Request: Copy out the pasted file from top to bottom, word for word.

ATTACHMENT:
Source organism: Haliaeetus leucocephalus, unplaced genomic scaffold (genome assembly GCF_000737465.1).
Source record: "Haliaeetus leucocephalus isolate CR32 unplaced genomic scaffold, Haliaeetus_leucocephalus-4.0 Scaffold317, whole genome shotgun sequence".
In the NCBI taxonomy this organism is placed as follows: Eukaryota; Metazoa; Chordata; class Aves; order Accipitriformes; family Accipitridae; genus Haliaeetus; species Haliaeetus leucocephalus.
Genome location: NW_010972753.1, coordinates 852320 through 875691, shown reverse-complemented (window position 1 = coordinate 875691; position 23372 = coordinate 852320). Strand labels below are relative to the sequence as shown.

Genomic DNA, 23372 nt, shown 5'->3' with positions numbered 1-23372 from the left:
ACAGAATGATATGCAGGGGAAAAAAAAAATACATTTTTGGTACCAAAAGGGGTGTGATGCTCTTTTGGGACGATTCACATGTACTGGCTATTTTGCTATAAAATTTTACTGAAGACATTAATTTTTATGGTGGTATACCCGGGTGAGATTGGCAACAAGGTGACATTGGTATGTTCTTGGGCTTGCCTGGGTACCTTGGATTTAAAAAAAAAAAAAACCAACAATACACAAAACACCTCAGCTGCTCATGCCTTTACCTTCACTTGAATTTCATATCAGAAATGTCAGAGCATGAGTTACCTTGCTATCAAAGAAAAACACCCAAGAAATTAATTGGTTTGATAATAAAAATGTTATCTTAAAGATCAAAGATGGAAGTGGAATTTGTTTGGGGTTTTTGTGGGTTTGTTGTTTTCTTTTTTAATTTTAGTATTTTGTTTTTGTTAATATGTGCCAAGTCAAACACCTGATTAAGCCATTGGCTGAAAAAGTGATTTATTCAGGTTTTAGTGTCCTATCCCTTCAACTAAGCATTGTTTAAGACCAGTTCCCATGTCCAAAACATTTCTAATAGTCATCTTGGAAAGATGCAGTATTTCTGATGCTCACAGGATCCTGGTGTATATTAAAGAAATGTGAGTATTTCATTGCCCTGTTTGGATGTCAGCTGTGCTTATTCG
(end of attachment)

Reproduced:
Source organism: Haliaeetus leucocephalus, unplaced genomic scaffold (genome assembly GCF_000737465.1).
Source record: "Haliaeetus leucocephalus isolate CR32 unplaced genomic scaffold, Haliaeetus_leucocephalus-4.0 Scaffold317, whole genome shotgun sequence".
In the NCBI taxonomy this organism is placed as follows: Eukaryota; Metazoa; Chordata; class Aves; order Accipitriformes; family Accipitridae; genus Haliaeetus; species Haliaeetus leucocephalus.
Genome location: NW_010972753.1, coordinates 852320 through 875691, shown reverse-complemented (window position 1 = coordinate 875691; position 23372 = coordinate 852320). Strand labels below are relative to the sequence as shown.

Genomic DNA, 23372 nt, shown 5'->3' with positions numbered 1-23372 from the left:
ACAGAATGATATGCAGGGGAAAAAAAAAATACATTTTTGGTACCAAAAGGGGTGTGATGCTCTTTTGGGACGATTCACATGTACTGGCTATTTTGCTATAAAATTTTACTGAAGACATTAATTTTTATGGTGGTATACCCGGGTGAGATTGGCAACAAGGTGACATTGGTATGTTCTTGGGCTTGCCTGGGTACCTTGGATTTAAAAAAAAAAAAAACCAACAATACACAAAACACCTCAGCTGCTCATGCCTTTACCTTCACTTGAATTTCATATCAGAAATGTCAGAGCATGAGTTACCTTGCTATCAAAGAAAAACACCCAAGAAATTAATTGGTTTGATAATAAAAATGTTATCTTAAAGATCAAAGATGGAAGTGGAATTTGTTTGGGGTTTTTGTGGGTTTGTTGTTTTCTTTTTTAATTTTAGTATTTTGTTTTTGTTAATATGTGCCAAGTCAAACACCTGATTAAGCCATTGGCTGAAAAAGTGATTTATTCAGGTTTTAGTGTCCTATCCCTTCAACTAAGCATTGTTTAAGACCAGTTCCCATGTCCAAAACATTTCTAATAGTCATCTTGGAAAGATGCAGTATTTCTGATGCTCACAGGATCCTGGTGTATATTAAAGAAATGTGAGTATTTCATTGCCCTGTTTGGATGTCAGCTGTGCTTATTCG